OK guys, here’s all the things I did (and didn’t) say to this guy:
First, my guy, if you really don’t know a single person who watches PBS then you are obviously well off enough that you need to check your privilege.
You can believe that our government needs to make budget cuts. You can’t decide that this isn’t important just because it doesn’t apply to you.
PBS is the children’s programming for all the families who can’t afford cable. Which, in the small town where I grew up, was A LOT of kids. It is also the educational children’s programming for kids period. I grew up with cable but I also watched a lot of Sesame Street, Mr. Rogers, Between the Lions, Zoom, Cyber Space, and Liberty’s Kids. Here’s Mr. Rogers talking about how important good children’s programming can be.
So many people in the university city that I live in depend on PBS and NPR for children’s programming and news that when the university was going to shut down the station (in a weird parody of the current situation), so many people turned up to protest that they didn’t all fit in the huge production building twice over. So the university kind of had to give in.
PBS is how I watched the presidential debates because
Comcast is shitty and likes to cut out on me when I live stream things for a while. Side rant about that.
Honestly, I don’t know a single person my Mom’s age who doesn’t listen to NPR.
So PBS and NPR are pretty important to a lot of people even if they’re not important to you.
Also, how can you be so heartless that you would cut Mr. Rogers???
This past weekend bicycles were ruling the road in Yellowstone National Park. Most park roads are closed until later this month, but every spring Yellowstone opens about 50 miles of its main thoroughfares to bikes only.
After riding about two miles into the park I pull over for a minute and leave my bike by the side of the road. Walking about 20 yards over to the edge of the river, I can see a herd of bison on the other side of the water. They’re in a brown meadow spiked with rocks and silver sagebrush. There’s some snow on the ground, a backdrop of evergreen trees, and a couple of really huge bull bison.
It’s so quiet, the only sound is the water in the river.
“We think of quietness as a resource here,” says Park Ranger Julie Hannaford. “Silence as a resource.”
At the age of 12, Howard Dully was subjected to the unnecessary procedure of a lobotomy, thanks in part to his stepmother, who couldn’t handle a normal pre-teen boy. Dr. Walter Freeman, the man behind the disturbing practice of lobotomies, claimed that Howard had childhood schizophrenia and claimed a lobotomy would cure him of such. However, when other doctors that have seen him never came to that diagnosis. It has taken Howard decades to recover from the surgery. He lived his life in institutions, he was incarcerated, homeless and became an alcoholic. He eventually sobered up and went on to get a college degree. He has since researched what happened to him and has even written his memoirs, with the help of Charles Flemming, and turned it into a book titled “My Lobotomy.” He is now a talk show host on National Public Radio, where he speaks to other lobotomy victims.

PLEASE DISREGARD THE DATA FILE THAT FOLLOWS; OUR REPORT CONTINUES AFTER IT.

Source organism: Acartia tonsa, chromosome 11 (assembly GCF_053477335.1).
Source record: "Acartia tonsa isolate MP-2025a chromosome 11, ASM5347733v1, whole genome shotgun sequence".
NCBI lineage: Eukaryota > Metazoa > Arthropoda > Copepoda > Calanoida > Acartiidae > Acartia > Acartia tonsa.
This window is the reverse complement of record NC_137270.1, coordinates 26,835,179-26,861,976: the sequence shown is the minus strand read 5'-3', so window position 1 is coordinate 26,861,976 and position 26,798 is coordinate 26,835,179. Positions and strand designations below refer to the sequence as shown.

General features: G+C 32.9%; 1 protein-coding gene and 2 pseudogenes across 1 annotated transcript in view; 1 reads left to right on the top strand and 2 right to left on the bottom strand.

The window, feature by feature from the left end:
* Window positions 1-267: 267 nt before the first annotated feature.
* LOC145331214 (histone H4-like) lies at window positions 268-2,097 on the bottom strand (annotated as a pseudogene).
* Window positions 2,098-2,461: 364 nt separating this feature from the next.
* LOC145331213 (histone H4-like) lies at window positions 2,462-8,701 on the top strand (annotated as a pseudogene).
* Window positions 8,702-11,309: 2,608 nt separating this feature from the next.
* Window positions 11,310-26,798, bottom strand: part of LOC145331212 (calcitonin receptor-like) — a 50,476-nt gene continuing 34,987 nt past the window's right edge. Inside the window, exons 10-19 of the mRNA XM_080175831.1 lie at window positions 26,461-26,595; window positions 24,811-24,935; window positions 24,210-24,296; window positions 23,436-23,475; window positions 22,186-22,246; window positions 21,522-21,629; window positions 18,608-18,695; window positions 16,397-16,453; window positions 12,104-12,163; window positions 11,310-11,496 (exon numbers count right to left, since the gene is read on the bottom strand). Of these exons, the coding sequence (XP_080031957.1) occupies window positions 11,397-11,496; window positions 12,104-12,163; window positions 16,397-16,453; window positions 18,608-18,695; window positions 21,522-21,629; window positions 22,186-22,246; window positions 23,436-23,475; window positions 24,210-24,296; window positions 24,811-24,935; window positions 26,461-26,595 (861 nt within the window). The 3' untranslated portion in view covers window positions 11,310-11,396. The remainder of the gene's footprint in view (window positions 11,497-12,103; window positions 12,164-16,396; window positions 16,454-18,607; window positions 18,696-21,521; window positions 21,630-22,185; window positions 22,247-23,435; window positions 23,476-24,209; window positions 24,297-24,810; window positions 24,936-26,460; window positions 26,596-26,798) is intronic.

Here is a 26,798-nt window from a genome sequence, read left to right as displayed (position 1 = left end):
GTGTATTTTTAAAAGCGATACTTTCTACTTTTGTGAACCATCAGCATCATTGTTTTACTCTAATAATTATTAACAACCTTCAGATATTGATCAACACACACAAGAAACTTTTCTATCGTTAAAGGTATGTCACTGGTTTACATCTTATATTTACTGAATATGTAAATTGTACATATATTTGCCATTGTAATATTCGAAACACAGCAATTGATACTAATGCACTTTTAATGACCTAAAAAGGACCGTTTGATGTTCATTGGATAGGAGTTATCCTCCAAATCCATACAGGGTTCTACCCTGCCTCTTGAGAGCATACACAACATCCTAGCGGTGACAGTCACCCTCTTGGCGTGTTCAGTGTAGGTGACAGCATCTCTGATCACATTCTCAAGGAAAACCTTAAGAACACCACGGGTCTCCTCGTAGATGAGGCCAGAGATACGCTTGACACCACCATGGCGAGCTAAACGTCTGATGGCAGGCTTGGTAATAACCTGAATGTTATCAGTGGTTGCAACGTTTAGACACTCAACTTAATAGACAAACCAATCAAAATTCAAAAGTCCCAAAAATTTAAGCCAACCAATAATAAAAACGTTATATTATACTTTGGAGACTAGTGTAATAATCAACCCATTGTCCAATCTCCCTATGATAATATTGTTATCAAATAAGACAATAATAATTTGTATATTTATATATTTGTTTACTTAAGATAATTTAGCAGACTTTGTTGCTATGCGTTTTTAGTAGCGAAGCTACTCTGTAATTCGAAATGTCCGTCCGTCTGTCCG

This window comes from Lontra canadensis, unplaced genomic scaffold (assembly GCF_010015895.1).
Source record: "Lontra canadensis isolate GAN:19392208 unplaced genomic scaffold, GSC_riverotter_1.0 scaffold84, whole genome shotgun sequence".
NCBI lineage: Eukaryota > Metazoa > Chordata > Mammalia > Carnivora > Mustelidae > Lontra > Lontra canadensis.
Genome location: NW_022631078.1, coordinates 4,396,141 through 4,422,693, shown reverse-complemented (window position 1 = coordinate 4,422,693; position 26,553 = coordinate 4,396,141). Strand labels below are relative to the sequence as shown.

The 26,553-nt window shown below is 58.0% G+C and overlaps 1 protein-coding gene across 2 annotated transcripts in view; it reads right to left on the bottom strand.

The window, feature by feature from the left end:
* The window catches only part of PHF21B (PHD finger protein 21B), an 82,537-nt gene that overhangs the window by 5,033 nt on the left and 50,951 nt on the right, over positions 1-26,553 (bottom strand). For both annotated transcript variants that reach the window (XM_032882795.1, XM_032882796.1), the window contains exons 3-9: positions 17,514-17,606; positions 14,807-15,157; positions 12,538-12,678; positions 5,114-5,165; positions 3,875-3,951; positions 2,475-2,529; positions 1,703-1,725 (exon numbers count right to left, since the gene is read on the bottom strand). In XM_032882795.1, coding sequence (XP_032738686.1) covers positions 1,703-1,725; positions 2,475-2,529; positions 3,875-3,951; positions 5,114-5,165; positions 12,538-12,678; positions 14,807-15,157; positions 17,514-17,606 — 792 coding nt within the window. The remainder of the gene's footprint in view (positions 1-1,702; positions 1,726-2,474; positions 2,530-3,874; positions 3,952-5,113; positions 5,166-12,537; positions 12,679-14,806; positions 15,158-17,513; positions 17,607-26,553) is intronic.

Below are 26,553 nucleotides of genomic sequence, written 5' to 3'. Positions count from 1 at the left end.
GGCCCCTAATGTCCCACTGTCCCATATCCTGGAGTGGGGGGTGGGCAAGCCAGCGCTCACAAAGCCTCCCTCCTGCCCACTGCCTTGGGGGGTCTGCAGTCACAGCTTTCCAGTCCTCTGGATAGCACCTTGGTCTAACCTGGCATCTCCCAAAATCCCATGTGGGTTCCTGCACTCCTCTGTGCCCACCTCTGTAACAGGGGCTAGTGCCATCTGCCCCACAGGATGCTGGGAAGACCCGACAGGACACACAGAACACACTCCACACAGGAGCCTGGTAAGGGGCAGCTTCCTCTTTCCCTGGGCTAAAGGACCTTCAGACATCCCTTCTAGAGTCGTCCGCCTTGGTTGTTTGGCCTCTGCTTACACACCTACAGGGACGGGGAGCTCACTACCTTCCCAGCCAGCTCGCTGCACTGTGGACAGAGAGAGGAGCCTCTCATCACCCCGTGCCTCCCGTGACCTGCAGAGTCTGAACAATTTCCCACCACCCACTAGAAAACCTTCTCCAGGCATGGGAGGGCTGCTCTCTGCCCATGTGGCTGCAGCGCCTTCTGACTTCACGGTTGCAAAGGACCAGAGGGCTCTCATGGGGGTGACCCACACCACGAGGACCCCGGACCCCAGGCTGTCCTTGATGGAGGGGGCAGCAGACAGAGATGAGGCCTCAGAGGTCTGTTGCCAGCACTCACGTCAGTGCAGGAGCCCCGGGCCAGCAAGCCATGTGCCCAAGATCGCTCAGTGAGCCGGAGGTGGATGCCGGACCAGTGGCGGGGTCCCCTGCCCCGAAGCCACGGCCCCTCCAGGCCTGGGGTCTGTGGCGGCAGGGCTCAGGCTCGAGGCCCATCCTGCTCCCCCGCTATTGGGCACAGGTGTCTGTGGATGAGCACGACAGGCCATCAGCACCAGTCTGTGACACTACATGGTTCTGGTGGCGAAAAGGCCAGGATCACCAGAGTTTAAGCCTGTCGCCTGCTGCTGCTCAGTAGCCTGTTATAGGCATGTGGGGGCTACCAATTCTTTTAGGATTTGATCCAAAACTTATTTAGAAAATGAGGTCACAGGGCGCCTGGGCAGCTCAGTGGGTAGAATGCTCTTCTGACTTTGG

HUNK: Holidays (for 2017) are: Blame Someone Else Day, International Skeptics Day, Make Your Dreams Come True Day, National Sticker Day, Public Radio Broadcasting Day, National Peach Melba Day, and National Rubber Ducky Day.
SHIRO: Holidays (for 2016 cause this year didn’t have a leap year) are: The Leap Year, Bachelors Day, International Underlings Day, and National Surf And Turf Day.
PIDGE: Holidays (for 2017) are: American Circus Day, American Appreciation Day, Find A Rainbow Day, Fish Fingers and Custard Day, National Chocolate Mousse Day, National Don’t Go To Work Unless It’s Fun Day, National Fun Day, Pony Express Day, Sweet Potato Day, Tweed Day, World Party Day, and Sow The Seeds Of Greatness Day.
LANCE:Holidays (for 2017) are: Buffalo Soldiers Day, National Hamburgers Day, National Milk Chocolate Day, System Admiration Appreciation Day, National Talk In A Elevator Day, World Hepatitis Day, and World Nature Conservation Day.
You’re welcome! (hopefully Keiths, Alluras, and Corans will come out soon)
NPR recently did a story on a Vipassana meditation program for inmates in Alabama once again pointing to the positive impact that quiet concentration and mindfulness can have in decreasing rage. Take a few mins to listen to this story.
Small excerpt below to wet your appetite…
To date, 430 inmates have gone through the Donaldson Vipassana meditation program, the only one of its kind in North America. There’s a waiting list for the quarterly sessions, and the state wants to expand the offering to its women’s prison.
Filmmaker Jenny Phillips made a documentary called The Dhamma Brothers about the Alabama program and its unlikely marriage of an ancient meditation practice and an end-of-the-line prison.
“They’re clashing cultures,” Phillips says. “Yet when you bring them together, they fit.”
Behind the secure prison walls, Grady Bankhead, 60, says he is walking evidence of that fit. A convicted murderer who came within hours of being executed before winning a new trial, he is now serving life without parole.
“Before I went to a Vipassana meditation, this isn’t what Grady Bankhead sounded like,” he says. “I was probably the angriest man in this prison.”
He says the meditation helped him deal with the root of that anger.
“When I was 3, my mother left my little brother and I out in [the] farmhouse, dressed us up like we were going to Sunday school or church, and said she’d be back in a little while,” Bankhead recalls.
He didn’t see her again until he was on death row. His brother had died.
“And I blamed me for not taking care of him,” Bankhead says.
Now, he’s recruiting other inmates to take the difficult course.
“We have to have some kind of balance back in our lives from the horrible things that we’ve done,” Bankhead says.